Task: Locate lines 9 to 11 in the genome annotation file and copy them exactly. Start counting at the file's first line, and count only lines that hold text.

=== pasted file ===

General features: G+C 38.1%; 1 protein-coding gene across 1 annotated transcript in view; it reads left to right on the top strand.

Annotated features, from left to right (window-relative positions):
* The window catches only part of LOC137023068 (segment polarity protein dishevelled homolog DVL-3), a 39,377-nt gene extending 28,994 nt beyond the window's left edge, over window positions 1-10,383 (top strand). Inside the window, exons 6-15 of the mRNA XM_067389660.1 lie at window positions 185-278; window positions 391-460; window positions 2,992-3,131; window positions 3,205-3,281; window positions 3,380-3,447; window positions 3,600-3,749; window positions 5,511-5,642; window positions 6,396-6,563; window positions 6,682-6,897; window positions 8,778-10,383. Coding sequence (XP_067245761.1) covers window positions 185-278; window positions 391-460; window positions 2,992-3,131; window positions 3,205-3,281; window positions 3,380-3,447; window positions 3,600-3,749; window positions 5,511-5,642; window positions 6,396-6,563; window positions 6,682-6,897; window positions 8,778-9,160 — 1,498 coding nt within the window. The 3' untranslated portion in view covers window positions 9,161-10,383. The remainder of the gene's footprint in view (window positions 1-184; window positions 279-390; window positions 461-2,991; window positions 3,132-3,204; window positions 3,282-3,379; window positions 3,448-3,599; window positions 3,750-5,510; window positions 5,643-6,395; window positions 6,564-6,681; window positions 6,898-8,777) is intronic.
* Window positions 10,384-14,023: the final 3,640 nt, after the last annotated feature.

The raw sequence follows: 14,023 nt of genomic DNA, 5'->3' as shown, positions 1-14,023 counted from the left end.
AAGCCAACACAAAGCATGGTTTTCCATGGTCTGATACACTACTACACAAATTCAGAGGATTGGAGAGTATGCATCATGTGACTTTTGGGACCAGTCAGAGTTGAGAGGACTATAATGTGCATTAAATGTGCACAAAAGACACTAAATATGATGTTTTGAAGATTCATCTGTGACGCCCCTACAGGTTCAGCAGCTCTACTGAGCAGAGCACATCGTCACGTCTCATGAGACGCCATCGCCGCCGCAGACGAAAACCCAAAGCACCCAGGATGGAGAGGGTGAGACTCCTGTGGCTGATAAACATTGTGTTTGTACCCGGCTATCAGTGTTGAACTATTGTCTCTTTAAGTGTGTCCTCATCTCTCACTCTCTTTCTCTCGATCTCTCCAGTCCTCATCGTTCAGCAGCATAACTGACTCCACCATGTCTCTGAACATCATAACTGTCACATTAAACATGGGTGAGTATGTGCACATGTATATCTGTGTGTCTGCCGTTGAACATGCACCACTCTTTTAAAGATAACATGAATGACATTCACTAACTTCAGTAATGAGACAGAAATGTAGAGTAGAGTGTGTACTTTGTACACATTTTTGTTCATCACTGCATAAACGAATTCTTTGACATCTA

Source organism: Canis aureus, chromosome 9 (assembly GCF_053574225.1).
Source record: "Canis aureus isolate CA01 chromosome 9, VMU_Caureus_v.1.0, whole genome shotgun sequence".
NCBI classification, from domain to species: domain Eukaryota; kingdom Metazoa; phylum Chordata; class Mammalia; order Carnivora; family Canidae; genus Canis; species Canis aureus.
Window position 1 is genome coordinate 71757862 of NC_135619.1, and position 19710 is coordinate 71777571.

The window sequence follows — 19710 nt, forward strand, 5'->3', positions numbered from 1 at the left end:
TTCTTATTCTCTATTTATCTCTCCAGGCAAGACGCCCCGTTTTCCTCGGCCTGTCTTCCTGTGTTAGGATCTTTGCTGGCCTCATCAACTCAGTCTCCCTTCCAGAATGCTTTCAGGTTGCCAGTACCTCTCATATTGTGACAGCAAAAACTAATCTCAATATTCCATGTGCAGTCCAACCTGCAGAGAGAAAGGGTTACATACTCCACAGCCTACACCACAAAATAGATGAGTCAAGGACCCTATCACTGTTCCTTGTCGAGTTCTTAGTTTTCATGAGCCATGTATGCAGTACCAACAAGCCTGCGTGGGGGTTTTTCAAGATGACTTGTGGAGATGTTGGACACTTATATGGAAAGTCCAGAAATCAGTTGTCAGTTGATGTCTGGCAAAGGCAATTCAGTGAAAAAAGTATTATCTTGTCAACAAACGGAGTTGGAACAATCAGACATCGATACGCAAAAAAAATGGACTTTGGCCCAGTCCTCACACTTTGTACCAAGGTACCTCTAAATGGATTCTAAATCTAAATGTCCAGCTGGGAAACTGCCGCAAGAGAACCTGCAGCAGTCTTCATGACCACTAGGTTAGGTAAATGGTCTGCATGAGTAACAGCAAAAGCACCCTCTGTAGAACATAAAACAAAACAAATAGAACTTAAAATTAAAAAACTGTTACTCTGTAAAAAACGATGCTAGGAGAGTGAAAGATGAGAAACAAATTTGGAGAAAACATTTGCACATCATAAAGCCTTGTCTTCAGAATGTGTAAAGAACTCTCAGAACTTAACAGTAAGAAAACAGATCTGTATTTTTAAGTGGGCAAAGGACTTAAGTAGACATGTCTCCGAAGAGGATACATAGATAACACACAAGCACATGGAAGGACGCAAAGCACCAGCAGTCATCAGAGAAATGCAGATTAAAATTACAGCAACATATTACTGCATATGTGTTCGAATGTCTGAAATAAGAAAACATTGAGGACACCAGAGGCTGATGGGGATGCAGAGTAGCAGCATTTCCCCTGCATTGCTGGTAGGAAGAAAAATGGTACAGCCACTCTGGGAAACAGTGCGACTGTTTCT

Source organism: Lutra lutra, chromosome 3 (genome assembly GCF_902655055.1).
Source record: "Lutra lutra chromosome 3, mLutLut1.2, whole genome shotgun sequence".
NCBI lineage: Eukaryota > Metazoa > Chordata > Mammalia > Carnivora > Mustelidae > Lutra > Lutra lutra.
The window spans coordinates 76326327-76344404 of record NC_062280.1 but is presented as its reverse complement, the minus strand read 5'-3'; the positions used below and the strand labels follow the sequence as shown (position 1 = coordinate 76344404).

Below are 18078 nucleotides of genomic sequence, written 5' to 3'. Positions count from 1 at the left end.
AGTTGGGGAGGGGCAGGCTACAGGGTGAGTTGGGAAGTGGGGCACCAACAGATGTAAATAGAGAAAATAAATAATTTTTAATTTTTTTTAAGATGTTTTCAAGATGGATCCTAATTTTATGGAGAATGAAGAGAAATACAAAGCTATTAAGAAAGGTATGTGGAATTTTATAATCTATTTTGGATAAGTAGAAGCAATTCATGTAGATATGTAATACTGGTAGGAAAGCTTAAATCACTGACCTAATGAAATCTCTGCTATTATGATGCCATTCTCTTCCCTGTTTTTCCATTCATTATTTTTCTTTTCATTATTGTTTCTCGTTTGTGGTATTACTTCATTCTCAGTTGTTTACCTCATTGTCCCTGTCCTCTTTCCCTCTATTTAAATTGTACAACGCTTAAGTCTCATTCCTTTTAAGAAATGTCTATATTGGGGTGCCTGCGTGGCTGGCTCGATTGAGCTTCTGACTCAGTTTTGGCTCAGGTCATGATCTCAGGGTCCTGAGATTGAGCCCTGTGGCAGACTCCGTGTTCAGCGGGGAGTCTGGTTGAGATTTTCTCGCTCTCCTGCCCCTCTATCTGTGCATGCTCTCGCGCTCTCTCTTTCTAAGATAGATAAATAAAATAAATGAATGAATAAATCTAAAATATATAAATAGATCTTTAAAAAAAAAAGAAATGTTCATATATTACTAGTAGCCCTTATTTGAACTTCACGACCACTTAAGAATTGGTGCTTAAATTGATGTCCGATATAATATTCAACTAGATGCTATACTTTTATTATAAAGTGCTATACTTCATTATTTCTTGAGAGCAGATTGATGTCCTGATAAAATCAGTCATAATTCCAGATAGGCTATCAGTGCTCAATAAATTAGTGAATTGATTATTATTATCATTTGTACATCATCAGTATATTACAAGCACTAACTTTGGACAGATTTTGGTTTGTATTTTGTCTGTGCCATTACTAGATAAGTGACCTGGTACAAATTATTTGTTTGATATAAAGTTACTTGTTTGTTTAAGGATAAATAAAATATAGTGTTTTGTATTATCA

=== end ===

NCBI classification, from domain to species: domain Eukaryota; kingdom Metazoa; phylum Chordata; class Mammalia; order Carnivora; family Canidae; genus Canis; species Canis aureus.
Window position 1 is genome coordinate 71757862 of NC_135619.1, and position 19710 is coordinate 71777571.

The window sequence follows — 19710 nt, forward strand, 5'->3', positions numbered from 1 at the left end: